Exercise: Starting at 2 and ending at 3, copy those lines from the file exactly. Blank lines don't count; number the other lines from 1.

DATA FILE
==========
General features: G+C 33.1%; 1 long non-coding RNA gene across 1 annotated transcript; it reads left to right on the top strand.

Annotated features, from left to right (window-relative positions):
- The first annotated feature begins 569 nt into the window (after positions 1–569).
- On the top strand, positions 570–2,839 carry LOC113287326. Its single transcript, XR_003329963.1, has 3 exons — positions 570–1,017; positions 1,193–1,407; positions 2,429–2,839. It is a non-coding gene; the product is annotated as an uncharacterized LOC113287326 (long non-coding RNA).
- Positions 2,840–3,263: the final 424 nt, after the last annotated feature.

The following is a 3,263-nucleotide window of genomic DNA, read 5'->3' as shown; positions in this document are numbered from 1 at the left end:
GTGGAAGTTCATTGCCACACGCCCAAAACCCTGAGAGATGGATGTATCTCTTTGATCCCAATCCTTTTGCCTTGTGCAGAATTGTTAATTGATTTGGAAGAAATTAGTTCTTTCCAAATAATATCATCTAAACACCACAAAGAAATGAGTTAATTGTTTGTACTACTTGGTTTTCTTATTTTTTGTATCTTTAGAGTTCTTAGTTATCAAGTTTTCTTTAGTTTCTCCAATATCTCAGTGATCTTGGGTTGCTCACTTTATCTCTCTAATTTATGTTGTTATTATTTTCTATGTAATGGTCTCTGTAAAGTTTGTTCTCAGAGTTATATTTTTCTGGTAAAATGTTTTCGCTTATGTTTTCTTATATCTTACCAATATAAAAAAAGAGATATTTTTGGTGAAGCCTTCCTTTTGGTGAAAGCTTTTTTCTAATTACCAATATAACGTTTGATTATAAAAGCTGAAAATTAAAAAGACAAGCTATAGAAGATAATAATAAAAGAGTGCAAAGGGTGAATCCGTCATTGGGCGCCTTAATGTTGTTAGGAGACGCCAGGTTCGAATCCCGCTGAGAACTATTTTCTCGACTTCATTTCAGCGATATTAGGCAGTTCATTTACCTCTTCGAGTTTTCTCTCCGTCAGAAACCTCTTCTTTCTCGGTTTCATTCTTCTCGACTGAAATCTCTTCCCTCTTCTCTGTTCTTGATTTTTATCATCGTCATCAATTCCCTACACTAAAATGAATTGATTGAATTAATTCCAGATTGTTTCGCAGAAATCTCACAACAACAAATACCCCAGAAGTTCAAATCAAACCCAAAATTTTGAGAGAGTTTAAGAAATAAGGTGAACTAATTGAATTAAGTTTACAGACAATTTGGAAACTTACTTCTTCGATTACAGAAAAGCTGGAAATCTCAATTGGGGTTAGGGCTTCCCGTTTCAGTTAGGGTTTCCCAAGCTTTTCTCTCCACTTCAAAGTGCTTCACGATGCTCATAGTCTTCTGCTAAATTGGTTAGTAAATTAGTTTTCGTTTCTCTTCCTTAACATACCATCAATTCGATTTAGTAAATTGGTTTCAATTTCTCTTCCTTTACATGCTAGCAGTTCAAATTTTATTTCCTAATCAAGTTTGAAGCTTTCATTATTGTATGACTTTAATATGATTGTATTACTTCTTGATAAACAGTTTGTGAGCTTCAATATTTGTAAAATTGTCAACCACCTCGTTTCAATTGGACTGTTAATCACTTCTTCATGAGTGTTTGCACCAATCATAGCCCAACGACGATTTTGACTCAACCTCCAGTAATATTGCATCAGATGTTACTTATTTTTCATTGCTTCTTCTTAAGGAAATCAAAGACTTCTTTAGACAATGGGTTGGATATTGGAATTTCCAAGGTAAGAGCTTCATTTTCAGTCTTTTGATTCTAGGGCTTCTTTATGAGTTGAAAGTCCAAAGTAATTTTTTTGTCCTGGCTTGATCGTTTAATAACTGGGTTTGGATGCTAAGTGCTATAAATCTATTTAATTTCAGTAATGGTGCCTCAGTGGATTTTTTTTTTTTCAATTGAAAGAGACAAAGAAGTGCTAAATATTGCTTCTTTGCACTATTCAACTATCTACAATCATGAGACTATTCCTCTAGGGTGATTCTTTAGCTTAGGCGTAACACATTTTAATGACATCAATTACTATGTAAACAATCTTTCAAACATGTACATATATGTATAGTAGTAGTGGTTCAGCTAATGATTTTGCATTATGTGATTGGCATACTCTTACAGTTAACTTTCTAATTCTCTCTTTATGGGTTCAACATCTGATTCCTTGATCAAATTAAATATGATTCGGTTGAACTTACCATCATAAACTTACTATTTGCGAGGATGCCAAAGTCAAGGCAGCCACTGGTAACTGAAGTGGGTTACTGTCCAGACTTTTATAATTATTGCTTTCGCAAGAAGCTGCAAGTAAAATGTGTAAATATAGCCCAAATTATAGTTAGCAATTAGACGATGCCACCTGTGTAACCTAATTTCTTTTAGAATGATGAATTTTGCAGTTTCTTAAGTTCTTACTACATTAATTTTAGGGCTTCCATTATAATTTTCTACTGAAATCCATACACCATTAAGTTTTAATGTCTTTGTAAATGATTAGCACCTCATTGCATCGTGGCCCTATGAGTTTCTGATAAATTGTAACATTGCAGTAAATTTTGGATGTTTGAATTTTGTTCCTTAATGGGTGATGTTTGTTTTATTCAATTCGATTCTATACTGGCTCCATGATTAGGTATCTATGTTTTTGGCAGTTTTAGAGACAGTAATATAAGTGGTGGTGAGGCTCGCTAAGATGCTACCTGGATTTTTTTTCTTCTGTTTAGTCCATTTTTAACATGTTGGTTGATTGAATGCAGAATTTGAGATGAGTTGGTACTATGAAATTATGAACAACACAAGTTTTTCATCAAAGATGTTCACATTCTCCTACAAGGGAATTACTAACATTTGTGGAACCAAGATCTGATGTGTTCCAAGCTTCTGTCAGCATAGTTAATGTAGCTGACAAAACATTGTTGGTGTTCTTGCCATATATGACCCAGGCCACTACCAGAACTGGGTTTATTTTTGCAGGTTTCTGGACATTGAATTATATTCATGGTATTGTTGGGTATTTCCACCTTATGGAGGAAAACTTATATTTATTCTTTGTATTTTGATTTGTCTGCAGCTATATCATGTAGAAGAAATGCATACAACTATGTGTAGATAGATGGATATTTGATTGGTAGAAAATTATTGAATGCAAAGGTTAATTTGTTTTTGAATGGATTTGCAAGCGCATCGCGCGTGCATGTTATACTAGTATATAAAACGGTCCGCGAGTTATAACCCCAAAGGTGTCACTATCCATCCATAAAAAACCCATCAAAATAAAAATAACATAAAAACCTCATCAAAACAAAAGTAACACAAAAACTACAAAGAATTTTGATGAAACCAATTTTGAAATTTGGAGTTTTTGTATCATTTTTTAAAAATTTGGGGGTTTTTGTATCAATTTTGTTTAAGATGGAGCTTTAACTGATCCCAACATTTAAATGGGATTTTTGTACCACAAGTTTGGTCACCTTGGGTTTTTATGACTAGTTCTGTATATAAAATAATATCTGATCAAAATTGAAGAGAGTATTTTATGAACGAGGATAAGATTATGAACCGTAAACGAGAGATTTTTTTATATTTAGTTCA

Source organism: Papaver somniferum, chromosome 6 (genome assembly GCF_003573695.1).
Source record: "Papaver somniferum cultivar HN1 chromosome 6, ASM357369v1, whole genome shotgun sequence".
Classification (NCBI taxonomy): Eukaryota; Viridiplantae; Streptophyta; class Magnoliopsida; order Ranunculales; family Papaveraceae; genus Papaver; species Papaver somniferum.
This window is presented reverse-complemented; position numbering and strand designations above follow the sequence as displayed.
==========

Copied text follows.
Annotated features, from left to right (window-relative positions):
- The first annotated feature begins 569 nt into the window (after positions 1–569).